Wishart, J., Shirk, M., Gray, T., and Fengler, N., "Quantifying the Effects of Idle-Stop Systems on Fuel Economy in Light-Duty Passenger Vehicles," SAE Technical Paper 2012-01-0719, 2012, doi:10.4271/2012-01-0719.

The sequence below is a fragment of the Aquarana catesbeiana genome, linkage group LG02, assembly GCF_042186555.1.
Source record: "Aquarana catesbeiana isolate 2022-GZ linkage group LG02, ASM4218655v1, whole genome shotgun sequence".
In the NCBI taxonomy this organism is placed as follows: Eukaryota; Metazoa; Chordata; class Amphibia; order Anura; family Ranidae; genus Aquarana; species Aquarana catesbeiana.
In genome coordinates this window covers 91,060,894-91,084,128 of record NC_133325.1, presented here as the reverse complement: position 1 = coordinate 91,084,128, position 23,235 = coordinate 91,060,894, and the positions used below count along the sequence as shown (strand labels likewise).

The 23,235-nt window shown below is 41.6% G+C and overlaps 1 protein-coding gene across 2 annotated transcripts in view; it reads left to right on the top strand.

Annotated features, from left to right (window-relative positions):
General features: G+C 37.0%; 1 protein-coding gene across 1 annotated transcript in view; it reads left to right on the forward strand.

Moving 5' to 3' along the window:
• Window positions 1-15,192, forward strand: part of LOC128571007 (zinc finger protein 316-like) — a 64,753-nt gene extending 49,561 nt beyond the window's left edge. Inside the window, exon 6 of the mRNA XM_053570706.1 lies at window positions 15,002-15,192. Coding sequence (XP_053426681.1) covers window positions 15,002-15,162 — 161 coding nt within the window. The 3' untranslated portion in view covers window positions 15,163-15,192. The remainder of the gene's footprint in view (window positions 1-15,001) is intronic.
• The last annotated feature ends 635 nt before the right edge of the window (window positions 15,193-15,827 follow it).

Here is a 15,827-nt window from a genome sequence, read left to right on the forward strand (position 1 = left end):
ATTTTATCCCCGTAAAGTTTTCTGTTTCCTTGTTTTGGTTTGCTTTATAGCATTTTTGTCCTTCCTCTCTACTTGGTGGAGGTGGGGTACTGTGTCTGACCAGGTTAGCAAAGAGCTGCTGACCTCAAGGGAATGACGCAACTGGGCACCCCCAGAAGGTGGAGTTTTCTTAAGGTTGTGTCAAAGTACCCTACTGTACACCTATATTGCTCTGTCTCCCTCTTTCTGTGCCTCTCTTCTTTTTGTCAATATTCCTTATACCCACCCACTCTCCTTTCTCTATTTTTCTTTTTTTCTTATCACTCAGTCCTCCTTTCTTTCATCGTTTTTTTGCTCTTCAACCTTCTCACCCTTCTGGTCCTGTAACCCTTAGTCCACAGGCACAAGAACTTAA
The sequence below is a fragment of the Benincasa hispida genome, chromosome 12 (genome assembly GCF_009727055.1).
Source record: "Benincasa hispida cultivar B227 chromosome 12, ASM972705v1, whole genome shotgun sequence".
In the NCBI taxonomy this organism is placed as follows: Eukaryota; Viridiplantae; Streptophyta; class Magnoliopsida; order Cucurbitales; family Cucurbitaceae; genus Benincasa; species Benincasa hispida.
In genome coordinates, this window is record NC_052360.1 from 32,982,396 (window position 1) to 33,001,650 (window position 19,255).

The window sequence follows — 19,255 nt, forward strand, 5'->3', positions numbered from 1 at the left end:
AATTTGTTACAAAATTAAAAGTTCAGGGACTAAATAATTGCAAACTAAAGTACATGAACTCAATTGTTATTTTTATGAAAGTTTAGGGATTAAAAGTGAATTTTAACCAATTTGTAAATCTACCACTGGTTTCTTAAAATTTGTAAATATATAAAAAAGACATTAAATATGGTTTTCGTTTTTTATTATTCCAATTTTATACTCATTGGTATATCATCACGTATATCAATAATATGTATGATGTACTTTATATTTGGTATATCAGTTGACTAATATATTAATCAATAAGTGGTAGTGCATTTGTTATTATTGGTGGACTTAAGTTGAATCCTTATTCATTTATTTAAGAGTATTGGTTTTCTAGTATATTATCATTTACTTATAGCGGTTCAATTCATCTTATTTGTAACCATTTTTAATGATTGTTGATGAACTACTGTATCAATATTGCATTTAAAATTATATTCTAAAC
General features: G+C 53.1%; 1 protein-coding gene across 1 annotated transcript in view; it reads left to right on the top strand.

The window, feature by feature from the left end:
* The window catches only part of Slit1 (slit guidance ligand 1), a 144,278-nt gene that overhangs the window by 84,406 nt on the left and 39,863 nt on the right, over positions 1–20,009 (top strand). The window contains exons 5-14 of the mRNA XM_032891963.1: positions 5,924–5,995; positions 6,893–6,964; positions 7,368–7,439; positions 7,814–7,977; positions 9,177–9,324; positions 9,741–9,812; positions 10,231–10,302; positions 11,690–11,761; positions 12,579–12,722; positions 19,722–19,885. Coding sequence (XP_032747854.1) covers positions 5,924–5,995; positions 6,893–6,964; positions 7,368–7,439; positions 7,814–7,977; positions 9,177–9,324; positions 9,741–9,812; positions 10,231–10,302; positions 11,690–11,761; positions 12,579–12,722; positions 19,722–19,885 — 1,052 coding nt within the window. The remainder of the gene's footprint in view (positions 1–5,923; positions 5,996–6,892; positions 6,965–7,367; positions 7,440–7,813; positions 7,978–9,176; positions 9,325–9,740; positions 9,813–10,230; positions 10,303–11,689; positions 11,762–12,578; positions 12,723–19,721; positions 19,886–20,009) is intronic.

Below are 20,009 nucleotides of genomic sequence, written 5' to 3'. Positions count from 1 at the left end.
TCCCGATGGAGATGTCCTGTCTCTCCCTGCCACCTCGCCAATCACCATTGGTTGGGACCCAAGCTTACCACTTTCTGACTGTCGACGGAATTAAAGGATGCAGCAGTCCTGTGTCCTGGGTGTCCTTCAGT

Vehicles equipped with idle-stop (IS) systems are capable of engine shut-down when the vehicle is stopped, and rapid engine re-start for the vehicle launch. This capability reduces fuel consumption and emissions during periods where the engine is not being utilized to provide propulsion or to power accessories. IS sytems are a low-cost and fast-growing technology in the industry-wide pursuit of increased vehicle efficiency, possibly becoming standard features in European vehicles in the near future. In contrast, there are currently only three non-hybrid vehicle models for sale in North America with IS systems, and these are distinctly low-volume models.As part of the United States Department of Energy's Advanced Vehicle Testing Activity (AVTA), ECOtality North America has tested the real-world effect of IS systems on fuel consumption in three vehicle models imported from Europe. These vehicles were chosen to represent three types of systems: (1) spark ignition (SI) with 12 V Belt Alternator Starter (BAS); (2) compression ignition (CI) with 12 V BAS; and (3) direct-injection SI (DISI) with 12 V BAS/combustion restart The vehicles have undergone both dynamometer and on-road testing, and the test results show somewhat conflicting data. The laboratory data and the portion of the on-road data in which the driving is conducted on a prescribed route with trained drivers produced significant fuel economy improvement. However, the fleet data do not corroborate the improvement even though the data show significant engine-off time. It is possible that the effects of the verying driving styles and routes in the fleet testing overshadowed the fuel economy improvements. More testing with the same driver over routes that are similar for the IS system enabled and disabled modes is recommended.There is anecdotal evidence that current Environmental Protection Agency (EPA) fuel economy test procedures do not capture the fuel economy gains that IS systems produce in real-world driving. The program test results provide information on the veracity of these claims and can help guide automotive manufacturers debating whether to include this system in future models.